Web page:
Source (Thost) did not hear anything more about the questionnaire (AOB, skipped) throughout 1940, but in February 1941 he was visited by an SS officer, Hauptsturmführer (Hptm, or Captain) Zuchristian, who inquired whether Source (Thost) would be prepared to do some translation work for his office. which he said was some sort of political information institute. Source agreed and Zuchristian left him many London newspapers, telling him to read them through and pointing out the articles of interest.

Quoting from page 20:

    As ordered, Source (Thost) brought this report and the papers to Zuchristian's office Berkaerstrasse (pronounce: Berka-erstrasse) 32 - 35 (36 maybe also 38) and the work was favourably received. ...

 

 

                                                                                                                                                                                    GoogleEarth

The long stretched building constituted the Headquarters of Amt VI, at the Berkaerstrasse (32 - 36 or even 38)

The quadratic white building adjacent on the right-hand side (from our perspective), was to what I have learned - a bomb-shelter, where the personnel and archives could be kept in safety.

 

 

                                                                                                                                                                                                                         Crown Copyright

KV 2/954-2, page 24

 

Page 24:

G. Interception of Wireless Conversations.

   1.Intercepting Station in Operation.

            One day in the winter of 1942-1943 Source (Dr. Thost) was called to the office of Dr. Päffgen (Head of Amt VI D) and introduced to a Dr. vetterlein, high technical official of the “Forschungsamt der Deutschen Reichspost “(scientific laboratory of the German Post), who stated that he had already spoken with Schellenberg and that he had an offer to make to Päffgen and Source (Dr. Thost, who had once lived for many years in England). Also present at the meeting was Dr. Schueddekopf  (https://www.cdvandt.org/kv-2-560-wrede-artist.htm#Part_VII; and [KV 2/2646- 2648]) (he also was, for some time, stationed in the office of the Embassy (Police section). (Dipl.-ing.)Vetterlein showed them some some messages which he said he had been able to intercept from the conversations between Washington and London.  A station was situated in Holland near Eindhoven. (They first settled at Langeveld near to Noordwijk in the Dutch PTT reception centre known as NORA (Noordwijk Radio); Their main technical barrack was code-named: “Dünenarche”. To what I understood: the reason of moving more inland wards, was for safety precautions, as NORA was situated rather near to the the North Sea beach) (I have, however found in Hans Knap's book a document reference 26 February 1943, and by then the endeavour was still situated at the Nora premises [Hans Knap page 263]). Ohnesorge, the German Minister for Post, would be greatly interested in this matter and would be prepared to spend millions on that station if it could be of any use to the department.  Vetterlein added that Ohnesorge was reluctant to offer the results of the station to the Military because he distrusted them, especially the head of the German Communication troops , a General who later participated in the July 20th Putsch (General Erich Fellgiebel). Vetterlein asked them to read through these samples of picked-up messages and to decide whether the would want them or not.  The matter, he said, would be of great future value, as the Ministry for Post was prepared to spend large sums on its development provided it was thought to be worthwhile.  He added that there was even the possibility of listening in on messages between England and the U.S.A. just by putting a U-Boat near these cables. Of that prospect they never heard anything more.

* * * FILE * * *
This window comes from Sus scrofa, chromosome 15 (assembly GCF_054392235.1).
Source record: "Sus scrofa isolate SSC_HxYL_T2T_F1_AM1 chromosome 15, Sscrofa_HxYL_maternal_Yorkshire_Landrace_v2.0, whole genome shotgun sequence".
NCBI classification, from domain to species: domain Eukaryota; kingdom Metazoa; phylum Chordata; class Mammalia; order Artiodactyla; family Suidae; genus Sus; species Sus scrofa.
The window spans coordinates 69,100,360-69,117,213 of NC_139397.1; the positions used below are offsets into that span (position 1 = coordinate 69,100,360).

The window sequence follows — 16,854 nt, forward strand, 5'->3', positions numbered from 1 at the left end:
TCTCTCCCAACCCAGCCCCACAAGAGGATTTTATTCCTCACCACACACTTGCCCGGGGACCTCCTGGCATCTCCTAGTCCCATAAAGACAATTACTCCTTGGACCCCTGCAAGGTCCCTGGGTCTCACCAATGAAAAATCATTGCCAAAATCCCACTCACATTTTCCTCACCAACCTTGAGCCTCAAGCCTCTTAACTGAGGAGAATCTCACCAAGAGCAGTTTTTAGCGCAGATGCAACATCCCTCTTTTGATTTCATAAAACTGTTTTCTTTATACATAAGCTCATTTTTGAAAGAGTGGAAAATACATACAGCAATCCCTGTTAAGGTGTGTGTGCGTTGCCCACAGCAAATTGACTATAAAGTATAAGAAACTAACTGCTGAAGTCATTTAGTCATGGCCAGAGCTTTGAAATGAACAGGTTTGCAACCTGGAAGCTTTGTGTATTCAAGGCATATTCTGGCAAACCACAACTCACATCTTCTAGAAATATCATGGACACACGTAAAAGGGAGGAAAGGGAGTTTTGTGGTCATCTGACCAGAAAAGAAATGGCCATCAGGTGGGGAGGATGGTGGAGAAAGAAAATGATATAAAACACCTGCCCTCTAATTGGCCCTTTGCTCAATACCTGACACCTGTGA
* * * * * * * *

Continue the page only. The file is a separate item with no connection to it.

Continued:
Source (Dr. Thost) opined that everything which could help in a major war was worth trying.  The samples were obviously conversations between officials in London and Washington, but many words were missing and the whole content did not make sense at the first glance (look). Schueddekopf [KV 2/2646 - KV 2/2648] was more sceptical about the matter, but Päffgen agreed with Source (Dr. Thost) saying that improvement on the technical side and schooling of the personnel would result in receiving these pickups clearly.  Päffgen, as chief of Amt VI D had the least word in the matter and decided in the affirmative (agreeing). Consequently Vetterlein immediately returned to Eindhoven to start work. (or was it Langeveld near to Noordwijk?)